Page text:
He had unmatched determination and resilience that allowed him to do this. In the summer, he would be busy building roads. He did this for over 20 years, retiring in 1980 for full-time farming.
He retired in 1983 at 64 years old. He rented his land, but still lived on the farm. He loved sports and games of all kinds, really – hockey, curling, bowling and especially when this included family togetherness. He delighted in family gatherings and celebrations.

He taught all his children and their progeny how to play cribbage at a very young age. He never tired of these games and each one was an occasion for teasing and varied trickery. If you played whist with him, you were sure to lose – he bid high every round whether or not he had the hand for it and he had such luck, he almost always won.

He was not afraid to try new things, even a go at laser quest with his grandkids. He got such a kick out of challenging his sons-in-law to a one arm push-up and having a good laugh because they couldn’t do it – and this was in his 80’s.

He had exceptional strength and was still picking up heavy lifting jobs at Fern’s Greenhouse in his 80’s. He would deliver big pots of flowers to surrounding communities – Annette along with him.
Wilbrod was truly happy at home and was often heard to say, ‘On est donc bein chez nous’. Their house was often full of guests – people loved to stop by for a coffee and chat or a game of cards and often a wonderful meal. He loved his wife’s cooking, especially the homemade bread, sweets, la tarte au sucre, the good farm meat and potatoes.

A role model, always ready with playful tips for the young at heart, he squeezed every bit of joy from his day. His Joie De Vivre was contagious. He loved dancing and music. He did the best French Canadian jig ever, entirely self-taught and he was on the floor at every wedding and community gathering doing his jig for us.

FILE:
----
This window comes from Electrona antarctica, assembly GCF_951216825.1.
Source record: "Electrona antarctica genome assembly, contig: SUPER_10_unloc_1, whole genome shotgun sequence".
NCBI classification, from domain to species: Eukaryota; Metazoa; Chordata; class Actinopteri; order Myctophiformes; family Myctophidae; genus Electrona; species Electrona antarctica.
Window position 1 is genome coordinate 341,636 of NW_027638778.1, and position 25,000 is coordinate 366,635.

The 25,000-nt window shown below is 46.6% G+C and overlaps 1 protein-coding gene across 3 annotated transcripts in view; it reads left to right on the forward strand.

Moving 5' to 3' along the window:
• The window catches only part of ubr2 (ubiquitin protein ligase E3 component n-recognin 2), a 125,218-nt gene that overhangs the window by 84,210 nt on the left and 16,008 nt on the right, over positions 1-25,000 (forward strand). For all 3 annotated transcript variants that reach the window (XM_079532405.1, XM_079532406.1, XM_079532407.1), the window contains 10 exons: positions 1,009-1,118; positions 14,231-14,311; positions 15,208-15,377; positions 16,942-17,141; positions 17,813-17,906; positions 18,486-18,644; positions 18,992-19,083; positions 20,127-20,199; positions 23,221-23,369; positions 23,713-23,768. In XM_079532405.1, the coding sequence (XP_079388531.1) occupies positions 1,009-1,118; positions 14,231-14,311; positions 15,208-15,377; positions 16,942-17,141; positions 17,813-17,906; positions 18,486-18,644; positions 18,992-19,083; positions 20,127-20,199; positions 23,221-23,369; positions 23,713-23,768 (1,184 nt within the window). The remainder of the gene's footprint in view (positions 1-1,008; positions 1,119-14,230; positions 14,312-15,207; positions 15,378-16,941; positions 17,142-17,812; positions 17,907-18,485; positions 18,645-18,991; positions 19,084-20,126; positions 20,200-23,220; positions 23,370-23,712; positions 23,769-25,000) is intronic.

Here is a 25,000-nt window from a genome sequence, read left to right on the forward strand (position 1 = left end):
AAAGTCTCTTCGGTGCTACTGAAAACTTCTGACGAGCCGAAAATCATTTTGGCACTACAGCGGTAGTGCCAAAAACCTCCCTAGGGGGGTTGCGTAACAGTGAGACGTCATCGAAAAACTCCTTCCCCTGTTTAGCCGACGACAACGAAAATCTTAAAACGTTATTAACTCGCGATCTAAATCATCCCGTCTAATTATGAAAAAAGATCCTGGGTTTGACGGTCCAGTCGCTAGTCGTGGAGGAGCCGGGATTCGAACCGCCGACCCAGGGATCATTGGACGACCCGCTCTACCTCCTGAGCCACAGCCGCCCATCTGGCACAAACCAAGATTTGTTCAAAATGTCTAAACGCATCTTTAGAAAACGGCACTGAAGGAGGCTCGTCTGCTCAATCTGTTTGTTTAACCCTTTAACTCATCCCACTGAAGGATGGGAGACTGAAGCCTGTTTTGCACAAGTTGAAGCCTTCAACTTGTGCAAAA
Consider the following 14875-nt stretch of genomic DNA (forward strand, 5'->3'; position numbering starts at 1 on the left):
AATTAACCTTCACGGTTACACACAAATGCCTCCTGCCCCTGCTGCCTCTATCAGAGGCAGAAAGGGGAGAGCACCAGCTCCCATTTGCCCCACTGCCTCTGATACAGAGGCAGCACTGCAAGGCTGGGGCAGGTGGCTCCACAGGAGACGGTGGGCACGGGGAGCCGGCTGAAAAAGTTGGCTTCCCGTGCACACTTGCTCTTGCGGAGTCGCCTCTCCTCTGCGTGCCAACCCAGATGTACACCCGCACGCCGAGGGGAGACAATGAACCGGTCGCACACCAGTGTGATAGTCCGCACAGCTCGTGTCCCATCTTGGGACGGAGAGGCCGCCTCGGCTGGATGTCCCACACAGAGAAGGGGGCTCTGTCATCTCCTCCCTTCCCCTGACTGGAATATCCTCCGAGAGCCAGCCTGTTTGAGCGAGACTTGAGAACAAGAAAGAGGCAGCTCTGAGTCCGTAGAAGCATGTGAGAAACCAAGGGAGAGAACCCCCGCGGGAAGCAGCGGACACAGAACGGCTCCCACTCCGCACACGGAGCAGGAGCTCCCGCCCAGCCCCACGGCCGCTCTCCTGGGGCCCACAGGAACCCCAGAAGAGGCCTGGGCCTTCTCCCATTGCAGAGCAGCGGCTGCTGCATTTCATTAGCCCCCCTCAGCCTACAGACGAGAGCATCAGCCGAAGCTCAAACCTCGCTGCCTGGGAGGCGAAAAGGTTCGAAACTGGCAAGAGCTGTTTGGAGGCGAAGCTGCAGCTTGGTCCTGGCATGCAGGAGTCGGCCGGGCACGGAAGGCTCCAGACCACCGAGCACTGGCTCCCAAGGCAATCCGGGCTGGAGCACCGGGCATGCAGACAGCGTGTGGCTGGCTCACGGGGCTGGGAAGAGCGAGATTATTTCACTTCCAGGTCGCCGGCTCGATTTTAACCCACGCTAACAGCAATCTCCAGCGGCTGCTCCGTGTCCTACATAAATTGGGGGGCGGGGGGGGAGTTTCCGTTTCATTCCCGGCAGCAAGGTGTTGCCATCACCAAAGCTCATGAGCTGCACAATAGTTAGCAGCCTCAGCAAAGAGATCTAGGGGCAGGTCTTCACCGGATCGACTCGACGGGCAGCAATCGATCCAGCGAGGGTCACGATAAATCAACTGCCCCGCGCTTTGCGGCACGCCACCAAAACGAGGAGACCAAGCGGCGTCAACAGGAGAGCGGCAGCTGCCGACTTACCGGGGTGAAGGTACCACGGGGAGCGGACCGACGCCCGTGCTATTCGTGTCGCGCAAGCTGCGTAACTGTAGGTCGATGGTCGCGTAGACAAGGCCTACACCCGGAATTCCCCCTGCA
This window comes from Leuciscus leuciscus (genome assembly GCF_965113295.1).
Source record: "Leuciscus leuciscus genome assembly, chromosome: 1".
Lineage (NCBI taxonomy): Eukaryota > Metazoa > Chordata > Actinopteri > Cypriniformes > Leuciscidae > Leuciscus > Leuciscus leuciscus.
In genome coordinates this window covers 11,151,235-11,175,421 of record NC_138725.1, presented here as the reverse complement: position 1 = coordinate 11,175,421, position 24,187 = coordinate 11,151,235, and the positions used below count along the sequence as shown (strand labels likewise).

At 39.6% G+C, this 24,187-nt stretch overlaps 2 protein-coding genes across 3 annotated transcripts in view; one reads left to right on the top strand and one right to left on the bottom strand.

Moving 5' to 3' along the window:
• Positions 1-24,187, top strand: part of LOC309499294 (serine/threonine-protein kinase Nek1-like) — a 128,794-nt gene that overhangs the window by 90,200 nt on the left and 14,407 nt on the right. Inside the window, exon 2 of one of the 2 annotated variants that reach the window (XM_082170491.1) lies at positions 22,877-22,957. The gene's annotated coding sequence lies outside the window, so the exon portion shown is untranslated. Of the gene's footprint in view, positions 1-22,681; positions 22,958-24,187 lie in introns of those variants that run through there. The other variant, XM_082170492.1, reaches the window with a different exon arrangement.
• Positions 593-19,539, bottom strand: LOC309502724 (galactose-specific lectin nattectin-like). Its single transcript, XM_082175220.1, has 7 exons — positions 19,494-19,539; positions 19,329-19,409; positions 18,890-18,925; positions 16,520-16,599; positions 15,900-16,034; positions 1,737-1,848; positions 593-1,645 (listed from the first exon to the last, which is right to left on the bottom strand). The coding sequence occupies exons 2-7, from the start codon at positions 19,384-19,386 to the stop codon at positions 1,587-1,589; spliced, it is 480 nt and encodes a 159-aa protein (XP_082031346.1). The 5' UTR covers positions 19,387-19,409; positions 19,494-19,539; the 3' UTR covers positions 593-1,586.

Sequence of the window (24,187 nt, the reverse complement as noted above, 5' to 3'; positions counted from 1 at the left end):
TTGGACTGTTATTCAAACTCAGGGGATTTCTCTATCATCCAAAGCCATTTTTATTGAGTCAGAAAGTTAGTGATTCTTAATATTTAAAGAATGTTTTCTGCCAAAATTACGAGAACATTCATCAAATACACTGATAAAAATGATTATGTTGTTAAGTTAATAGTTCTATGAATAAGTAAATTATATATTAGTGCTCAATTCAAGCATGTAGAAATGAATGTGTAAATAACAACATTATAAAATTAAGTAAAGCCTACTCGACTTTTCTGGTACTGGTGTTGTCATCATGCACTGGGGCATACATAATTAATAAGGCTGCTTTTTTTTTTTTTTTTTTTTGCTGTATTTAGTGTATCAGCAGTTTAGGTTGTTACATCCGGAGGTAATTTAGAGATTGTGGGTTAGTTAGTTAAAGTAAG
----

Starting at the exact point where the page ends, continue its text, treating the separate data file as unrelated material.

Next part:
No matter when you saw him, you could not miss the twinkle in his eyes; he would easily draw you to his warmth and charm. He was always well dressed, elegant. He walked straight – a proud man. Un grand malcommode.

A practical joker, always catching you off guard. He even had a special handshake, reserved it seems, to trick his grand- and great-grandkids. A man his children and grandchildren, among many others, would not hesitate to describe as a great friend. He led a rich and full life right to the end.
Wilbrod passed away at the Sacred Heart Community Health Centre in McLennan, Alberta on the 17th of October, 2015.

We mourn his passing, but find comfort in knowing he is still with us and will be always, through the rich life of joy and the love we’ve shared with him. He will forever be part of our hearts. We aspire to love, laugh and live our lives to the fullest as we know he did.
Donations can be made to the Smoky River Palliative Care Society and/or the Royal Canadian Legion Branch No. 153 in McLennan.